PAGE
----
EY: A Budget requiring society to indicate its choice
Hong Kong, 26 February 2014 – The Financial Secretary John Tsang delivered the 2014-15 budget speech earlier today.
Agnes Chan, Managing Partner for Hong Kong and Macau, EY, says: “Based on different assumptions and scenarios, the Working Group on Long-Term Fiscal Planning set up by the Financial Secretary warned that a structural deficit could surface in Hong Kong within 7 years. However, given that the Group forecasts that the projected government revenue for 2041/42 would be 19.8% of Hong Kong’s GDP, the dreaded structural deficit could be avoided if Hong Kong adheres to its long tried-and-tested policy of pursuing fiscal discipline.
One key plank of Hong Kong's fiscal discipline has been to maintain public expenditure within 20% of GDP. If for whatever reason future public expenditure exceeds 20% of GDP on an annual basis Hong Kong society as a whole will face a painful and difficult choice, namely whether to reduce public expenditure, increase revenue by taxation within the framework of the Basic Law, or run the risk of a structural deficit.”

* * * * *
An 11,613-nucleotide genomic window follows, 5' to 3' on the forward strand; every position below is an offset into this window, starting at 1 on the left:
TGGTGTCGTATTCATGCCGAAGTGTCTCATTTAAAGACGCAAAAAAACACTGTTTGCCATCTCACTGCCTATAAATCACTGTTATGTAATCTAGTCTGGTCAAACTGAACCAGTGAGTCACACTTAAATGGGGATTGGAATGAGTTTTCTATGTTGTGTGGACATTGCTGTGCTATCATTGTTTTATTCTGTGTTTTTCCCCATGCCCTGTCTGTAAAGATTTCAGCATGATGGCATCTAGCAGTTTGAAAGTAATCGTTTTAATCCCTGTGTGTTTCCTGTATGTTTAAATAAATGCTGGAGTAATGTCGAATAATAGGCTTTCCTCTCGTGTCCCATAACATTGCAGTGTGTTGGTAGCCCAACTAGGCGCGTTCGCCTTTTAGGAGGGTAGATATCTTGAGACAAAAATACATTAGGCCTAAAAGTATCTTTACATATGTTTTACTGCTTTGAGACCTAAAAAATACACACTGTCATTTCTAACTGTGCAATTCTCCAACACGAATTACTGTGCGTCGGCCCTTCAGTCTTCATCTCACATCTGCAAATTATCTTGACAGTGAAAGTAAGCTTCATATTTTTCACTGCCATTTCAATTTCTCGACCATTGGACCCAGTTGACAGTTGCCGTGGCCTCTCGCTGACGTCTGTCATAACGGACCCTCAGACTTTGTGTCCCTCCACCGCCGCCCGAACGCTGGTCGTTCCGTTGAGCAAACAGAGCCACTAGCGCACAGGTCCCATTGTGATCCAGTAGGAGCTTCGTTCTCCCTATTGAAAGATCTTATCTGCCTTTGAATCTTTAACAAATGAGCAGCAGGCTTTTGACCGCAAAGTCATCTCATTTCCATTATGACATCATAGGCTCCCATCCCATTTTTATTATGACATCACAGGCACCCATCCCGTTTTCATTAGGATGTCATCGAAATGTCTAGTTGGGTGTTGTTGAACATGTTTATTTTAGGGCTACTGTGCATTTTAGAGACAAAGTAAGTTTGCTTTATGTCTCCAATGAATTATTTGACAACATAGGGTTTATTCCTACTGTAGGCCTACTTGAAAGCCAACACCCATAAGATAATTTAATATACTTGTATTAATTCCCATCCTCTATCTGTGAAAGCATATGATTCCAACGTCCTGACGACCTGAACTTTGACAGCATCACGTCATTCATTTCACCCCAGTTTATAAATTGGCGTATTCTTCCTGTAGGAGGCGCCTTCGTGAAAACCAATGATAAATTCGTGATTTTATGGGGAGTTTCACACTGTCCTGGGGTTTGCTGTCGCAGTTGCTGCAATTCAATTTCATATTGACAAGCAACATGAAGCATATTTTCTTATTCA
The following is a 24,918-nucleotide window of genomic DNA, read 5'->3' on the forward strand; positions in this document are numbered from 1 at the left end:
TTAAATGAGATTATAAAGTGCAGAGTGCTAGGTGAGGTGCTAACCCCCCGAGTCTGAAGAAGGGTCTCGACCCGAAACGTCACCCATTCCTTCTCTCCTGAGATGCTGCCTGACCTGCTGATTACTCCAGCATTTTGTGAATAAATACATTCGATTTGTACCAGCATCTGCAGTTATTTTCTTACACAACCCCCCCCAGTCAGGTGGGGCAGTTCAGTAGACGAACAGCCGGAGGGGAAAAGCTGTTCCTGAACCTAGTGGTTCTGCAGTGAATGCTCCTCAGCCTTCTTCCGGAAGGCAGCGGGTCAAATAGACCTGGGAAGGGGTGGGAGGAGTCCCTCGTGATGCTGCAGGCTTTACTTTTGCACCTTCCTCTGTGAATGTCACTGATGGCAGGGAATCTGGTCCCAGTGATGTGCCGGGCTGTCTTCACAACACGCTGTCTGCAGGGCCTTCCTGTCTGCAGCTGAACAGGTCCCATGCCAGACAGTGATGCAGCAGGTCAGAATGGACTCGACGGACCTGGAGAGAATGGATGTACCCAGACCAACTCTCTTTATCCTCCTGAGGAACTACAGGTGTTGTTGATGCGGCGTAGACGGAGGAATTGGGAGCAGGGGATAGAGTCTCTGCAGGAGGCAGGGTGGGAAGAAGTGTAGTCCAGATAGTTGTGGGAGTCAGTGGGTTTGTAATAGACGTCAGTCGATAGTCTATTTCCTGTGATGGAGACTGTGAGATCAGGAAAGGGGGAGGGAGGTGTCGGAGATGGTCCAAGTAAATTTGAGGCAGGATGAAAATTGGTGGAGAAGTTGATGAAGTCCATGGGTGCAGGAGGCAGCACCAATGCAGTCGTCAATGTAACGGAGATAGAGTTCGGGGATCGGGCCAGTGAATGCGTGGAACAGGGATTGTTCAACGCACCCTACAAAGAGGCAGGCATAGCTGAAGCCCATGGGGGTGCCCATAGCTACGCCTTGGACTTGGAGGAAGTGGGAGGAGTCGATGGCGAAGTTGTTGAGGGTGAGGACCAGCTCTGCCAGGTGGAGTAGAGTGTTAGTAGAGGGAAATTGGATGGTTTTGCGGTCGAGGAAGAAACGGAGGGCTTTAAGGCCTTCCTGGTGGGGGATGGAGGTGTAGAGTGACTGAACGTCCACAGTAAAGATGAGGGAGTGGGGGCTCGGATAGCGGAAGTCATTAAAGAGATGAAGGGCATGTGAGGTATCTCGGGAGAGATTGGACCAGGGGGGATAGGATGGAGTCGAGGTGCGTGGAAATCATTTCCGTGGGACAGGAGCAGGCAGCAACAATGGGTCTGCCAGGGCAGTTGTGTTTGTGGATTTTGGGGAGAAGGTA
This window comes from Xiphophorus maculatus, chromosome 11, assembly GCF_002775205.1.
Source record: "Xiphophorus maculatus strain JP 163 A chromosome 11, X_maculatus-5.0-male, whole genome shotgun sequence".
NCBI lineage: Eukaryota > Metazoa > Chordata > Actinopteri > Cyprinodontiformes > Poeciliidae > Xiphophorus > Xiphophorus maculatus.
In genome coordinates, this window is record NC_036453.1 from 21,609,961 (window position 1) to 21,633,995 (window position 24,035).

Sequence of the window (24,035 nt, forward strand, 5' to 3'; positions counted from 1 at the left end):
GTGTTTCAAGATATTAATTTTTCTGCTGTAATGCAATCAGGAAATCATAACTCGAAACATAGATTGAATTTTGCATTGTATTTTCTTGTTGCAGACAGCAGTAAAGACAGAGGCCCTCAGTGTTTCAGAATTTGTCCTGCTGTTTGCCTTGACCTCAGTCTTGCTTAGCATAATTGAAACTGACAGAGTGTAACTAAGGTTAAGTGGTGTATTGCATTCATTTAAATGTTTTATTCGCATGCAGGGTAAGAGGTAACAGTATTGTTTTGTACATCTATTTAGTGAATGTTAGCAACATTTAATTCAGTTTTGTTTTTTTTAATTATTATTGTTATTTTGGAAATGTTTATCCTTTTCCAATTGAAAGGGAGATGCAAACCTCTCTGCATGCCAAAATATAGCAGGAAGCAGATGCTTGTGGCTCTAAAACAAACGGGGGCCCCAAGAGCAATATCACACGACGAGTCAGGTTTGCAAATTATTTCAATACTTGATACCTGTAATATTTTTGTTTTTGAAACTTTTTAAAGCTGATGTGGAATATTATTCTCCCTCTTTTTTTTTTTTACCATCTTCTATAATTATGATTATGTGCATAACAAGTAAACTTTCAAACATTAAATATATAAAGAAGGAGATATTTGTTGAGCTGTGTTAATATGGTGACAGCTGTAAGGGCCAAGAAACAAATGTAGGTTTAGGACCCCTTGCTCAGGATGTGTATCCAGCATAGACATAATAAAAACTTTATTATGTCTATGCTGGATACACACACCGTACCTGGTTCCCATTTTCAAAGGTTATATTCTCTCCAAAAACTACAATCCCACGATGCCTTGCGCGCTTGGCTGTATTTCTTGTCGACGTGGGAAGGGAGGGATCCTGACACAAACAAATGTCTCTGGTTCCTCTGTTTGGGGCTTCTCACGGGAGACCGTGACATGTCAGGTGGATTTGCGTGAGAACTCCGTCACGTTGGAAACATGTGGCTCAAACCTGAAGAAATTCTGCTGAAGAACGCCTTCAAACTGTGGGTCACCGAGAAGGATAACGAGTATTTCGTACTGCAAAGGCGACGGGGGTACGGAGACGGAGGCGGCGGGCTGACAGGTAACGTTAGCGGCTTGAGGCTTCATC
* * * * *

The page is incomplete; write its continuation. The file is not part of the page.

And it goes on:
Phasing out of one-off relief measures
Grace Tang, a Tax and Business Advisory Services Partner at EY, says: “The one-off relief measures worth HK$33 billion in the last budget were reduced to items worth only HK20 billion in this year’s budget. The reduction was mainly as a result of the waiver of rates being cut by half and no electricity subsidies being granted for 2014/15 as compared to last year. This phasing out of the one-off relief measures will probably continue in subsequent budgets, given the government’s commitment to increase certain recurrent expenditure programs. It remains to be seen whether the public will be satisfied that the money saved from the phasing out of these one-off relief measures will be spent on worthy causes.”
Competitiveness of Hong Kong’s tax system
Tracy Ho, Tax Managing Partner, Hong Kong & Macau at EY, says: “While the Financial Secretary stressed the importance of enhancing the competitiveness of Hong Kong by way of increasing the productivity of its manpower and land supply, we would also like the Financial Secretary to consider introducing tax incentives to promote certain targeted industries in order to diversify the economic structure of Hong Kong. In this regard, we welcome the Financial Secretary’s announcement today that, with a view to attracting more treasury activities to Hong Kong, he intends to appoint a task force to review the current restrictive rules for tax deduction in respect of interest incurred by group treasury companies.”
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